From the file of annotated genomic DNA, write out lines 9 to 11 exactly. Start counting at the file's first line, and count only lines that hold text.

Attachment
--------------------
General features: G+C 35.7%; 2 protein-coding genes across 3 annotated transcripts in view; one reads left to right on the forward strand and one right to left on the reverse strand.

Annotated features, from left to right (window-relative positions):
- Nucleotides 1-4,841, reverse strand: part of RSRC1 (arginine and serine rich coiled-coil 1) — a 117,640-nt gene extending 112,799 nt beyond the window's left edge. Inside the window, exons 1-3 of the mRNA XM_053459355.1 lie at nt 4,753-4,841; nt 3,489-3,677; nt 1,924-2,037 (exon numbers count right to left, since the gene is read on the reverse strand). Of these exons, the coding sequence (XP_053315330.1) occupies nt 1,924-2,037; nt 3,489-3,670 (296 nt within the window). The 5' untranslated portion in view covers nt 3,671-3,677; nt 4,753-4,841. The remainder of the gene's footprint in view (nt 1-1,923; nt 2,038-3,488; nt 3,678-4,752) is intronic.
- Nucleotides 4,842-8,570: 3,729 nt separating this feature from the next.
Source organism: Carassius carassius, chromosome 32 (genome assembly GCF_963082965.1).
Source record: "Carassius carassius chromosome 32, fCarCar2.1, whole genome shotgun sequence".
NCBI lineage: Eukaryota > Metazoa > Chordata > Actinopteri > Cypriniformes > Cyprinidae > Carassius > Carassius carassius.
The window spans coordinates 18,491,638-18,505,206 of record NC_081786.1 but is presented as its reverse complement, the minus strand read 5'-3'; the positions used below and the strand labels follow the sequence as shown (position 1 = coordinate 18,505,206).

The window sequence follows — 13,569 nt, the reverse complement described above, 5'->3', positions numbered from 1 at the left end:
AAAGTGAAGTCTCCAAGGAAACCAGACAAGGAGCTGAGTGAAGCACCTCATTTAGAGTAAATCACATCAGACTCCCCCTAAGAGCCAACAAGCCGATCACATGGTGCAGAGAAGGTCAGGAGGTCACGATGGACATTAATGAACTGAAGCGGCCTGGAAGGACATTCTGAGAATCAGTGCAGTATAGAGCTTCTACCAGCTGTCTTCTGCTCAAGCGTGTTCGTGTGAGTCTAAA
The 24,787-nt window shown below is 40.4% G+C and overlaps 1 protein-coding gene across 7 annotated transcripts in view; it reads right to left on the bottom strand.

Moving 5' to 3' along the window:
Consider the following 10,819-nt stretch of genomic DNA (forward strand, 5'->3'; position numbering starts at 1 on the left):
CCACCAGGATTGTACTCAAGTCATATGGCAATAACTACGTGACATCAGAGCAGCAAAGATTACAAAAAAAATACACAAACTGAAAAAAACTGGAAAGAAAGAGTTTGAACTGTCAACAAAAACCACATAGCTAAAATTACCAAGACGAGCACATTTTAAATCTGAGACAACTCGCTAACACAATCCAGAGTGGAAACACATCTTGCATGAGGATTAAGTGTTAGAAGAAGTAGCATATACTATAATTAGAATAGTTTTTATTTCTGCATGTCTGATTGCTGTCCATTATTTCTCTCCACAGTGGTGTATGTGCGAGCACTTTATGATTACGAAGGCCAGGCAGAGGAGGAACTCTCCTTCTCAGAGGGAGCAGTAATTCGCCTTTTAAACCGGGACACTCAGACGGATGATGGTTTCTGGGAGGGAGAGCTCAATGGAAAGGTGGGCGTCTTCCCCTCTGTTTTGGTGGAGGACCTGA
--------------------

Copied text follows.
The window sequence follows — 13,569 nt, the reverse complement described above, 5'->3', positions numbered from 1 at the left end:
AAAGTGAAGTCTCCAAGGAAACCAGACAAGGAGCTGAGTGAAGCACCTCATTTAGAGTAAATCACATCAGACTCCCCCTAAGAGCCAACAAGCCGATCACATGGTGCAGAGAAGGTCAGGAGGTCACGATGGACATTAATGAACTGAAGCGGCCTGGAAGGACATTCTGAGAATCAGTGCAGTATAGAGCTTCTACCAGCTGTCTTCTGCTCAAGCGTGTTCGTGTGAGTCTAAA
The 24,787-nt window shown below is 40.4% G+C and overlaps 1 protein-coding gene across 7 annotated transcripts in view; it reads right to left on the bottom strand.